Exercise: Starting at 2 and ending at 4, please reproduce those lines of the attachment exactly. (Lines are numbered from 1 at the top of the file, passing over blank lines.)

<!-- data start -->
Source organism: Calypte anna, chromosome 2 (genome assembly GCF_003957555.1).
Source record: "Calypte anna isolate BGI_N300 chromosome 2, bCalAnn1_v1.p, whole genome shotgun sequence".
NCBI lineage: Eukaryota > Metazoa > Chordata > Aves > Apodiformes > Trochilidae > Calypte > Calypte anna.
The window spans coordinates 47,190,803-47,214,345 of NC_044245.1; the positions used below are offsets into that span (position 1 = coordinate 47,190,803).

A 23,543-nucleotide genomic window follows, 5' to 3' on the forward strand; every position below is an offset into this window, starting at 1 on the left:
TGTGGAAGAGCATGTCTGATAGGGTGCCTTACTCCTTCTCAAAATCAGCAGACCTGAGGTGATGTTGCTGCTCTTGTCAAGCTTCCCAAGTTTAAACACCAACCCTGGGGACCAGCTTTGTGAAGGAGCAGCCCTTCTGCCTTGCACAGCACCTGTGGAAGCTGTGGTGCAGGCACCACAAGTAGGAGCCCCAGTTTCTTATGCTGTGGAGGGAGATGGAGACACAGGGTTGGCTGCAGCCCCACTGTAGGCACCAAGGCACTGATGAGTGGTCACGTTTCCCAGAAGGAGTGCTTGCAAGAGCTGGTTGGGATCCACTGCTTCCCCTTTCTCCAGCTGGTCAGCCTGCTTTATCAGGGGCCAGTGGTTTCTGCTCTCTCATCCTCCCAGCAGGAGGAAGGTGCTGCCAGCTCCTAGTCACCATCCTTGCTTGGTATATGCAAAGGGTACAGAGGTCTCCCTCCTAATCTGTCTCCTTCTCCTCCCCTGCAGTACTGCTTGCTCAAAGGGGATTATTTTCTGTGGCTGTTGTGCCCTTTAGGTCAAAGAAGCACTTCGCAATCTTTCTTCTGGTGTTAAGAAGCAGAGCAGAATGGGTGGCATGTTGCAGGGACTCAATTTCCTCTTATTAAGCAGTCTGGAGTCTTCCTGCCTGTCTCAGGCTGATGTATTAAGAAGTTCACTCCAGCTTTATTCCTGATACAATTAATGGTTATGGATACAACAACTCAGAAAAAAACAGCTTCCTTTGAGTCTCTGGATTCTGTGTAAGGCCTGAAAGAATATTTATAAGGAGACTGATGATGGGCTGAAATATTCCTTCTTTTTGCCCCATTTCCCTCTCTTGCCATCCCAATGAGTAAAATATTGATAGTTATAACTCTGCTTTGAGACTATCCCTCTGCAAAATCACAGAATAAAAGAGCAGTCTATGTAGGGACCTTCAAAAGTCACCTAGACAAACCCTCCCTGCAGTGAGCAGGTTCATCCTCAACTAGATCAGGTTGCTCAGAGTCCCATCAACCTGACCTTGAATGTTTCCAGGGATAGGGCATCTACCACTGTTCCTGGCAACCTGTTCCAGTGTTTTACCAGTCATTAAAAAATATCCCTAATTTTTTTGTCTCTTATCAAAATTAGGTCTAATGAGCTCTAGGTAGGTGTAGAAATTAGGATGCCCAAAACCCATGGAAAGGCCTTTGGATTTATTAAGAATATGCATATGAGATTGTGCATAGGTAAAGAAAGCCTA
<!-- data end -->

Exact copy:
Source record: "Calypte anna isolate BGI_N300 chromosome 2, bCalAnn1_v1.p, whole genome shotgun sequence".
NCBI lineage: Eukaryota > Metazoa > Chordata > Aves > Apodiformes > Trochilidae > Calypte > Calypte anna.
The window spans coordinates 47,190,803-47,214,345 of NC_044245.1; the positions used below are offsets into that span (position 1 = coordinate 47,190,803).